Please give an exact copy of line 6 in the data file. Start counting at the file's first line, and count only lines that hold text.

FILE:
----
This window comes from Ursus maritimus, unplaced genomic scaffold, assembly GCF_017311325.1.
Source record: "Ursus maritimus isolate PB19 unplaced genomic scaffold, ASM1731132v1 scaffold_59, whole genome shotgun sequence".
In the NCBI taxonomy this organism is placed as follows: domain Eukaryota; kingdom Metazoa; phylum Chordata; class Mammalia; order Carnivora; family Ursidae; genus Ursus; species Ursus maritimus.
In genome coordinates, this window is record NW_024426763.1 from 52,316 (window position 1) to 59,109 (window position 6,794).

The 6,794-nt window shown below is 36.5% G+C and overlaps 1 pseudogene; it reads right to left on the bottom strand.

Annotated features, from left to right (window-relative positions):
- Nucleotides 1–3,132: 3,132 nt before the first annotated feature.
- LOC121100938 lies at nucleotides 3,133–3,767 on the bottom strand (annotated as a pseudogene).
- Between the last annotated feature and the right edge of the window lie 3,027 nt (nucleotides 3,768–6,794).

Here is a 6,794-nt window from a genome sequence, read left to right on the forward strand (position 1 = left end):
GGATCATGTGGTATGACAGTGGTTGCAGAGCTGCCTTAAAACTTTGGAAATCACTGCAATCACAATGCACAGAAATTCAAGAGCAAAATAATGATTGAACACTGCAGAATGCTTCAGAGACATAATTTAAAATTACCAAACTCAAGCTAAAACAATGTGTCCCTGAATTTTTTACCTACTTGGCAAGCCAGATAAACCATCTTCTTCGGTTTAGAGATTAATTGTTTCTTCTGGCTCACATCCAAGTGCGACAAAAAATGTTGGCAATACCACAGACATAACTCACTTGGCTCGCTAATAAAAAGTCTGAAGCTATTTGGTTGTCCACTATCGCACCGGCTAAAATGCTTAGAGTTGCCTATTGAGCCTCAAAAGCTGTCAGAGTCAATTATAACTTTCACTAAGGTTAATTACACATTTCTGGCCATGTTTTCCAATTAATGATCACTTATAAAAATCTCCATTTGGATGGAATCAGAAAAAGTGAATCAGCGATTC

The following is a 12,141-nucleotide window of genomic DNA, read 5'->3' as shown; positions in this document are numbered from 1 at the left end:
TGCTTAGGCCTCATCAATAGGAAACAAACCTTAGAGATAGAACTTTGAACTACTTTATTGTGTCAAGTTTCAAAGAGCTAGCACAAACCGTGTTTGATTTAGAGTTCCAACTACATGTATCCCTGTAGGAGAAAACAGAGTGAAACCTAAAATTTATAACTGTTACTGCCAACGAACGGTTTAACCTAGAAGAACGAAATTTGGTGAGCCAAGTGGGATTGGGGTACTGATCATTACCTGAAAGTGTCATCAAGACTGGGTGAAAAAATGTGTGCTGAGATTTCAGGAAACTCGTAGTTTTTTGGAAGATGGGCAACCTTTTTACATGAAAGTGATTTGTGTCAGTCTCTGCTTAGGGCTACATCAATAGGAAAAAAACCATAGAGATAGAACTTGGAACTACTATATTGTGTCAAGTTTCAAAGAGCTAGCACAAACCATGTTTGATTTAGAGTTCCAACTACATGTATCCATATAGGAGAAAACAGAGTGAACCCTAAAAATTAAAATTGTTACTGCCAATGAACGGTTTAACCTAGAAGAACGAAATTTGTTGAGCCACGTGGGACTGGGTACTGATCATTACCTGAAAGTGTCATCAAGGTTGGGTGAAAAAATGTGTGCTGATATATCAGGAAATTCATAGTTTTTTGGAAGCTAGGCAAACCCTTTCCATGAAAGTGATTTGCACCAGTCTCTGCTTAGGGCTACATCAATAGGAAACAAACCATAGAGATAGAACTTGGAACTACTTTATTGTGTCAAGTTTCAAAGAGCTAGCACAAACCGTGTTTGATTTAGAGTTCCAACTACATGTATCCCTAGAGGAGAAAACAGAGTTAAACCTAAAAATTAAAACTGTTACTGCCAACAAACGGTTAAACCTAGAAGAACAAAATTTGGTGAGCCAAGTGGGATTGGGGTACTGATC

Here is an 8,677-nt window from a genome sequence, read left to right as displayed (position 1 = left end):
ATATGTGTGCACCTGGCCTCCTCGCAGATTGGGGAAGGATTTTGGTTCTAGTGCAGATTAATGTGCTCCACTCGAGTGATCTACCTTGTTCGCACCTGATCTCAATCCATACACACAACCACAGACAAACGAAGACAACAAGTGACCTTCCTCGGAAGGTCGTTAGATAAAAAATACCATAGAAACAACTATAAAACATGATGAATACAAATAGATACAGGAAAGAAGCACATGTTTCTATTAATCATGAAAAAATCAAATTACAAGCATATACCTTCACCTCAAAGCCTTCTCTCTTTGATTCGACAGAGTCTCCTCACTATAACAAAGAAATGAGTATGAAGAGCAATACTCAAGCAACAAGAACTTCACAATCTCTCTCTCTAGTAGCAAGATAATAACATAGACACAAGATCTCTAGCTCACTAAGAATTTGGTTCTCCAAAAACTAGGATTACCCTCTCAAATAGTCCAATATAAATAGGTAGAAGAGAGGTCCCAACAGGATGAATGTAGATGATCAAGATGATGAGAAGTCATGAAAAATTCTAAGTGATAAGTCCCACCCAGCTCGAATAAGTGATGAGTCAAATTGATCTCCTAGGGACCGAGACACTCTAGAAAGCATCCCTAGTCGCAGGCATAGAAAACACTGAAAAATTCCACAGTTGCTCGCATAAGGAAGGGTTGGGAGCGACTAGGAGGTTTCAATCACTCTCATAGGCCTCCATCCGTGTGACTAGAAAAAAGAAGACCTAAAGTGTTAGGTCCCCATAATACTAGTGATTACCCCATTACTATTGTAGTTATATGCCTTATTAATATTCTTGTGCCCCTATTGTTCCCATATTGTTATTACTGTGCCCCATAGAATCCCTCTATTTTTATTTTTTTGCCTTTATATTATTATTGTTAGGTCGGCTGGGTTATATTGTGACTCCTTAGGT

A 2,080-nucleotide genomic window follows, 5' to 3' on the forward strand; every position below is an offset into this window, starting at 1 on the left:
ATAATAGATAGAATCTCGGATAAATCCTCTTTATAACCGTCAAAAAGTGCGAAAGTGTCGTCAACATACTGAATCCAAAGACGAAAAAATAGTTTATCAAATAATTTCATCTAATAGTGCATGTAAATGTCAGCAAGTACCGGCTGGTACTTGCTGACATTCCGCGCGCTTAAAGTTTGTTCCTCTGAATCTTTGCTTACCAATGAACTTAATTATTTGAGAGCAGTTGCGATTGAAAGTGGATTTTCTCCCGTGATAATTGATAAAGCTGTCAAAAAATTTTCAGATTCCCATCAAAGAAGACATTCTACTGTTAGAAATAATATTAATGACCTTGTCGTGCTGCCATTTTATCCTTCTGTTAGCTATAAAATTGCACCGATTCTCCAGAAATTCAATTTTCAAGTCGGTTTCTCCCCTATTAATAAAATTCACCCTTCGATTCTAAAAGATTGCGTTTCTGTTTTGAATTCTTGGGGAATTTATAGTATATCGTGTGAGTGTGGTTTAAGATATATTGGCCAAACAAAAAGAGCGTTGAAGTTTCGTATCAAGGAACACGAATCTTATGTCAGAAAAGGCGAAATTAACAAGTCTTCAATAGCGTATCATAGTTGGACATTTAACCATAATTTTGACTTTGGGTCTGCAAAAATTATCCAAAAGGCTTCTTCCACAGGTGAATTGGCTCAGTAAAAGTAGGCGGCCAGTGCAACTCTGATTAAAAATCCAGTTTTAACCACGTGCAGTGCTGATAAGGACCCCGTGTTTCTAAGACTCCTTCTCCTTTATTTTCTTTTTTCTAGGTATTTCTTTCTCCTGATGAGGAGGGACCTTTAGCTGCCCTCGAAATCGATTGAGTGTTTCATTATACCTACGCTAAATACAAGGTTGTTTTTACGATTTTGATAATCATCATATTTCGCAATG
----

Annotated features, from left to right (window-relative positions):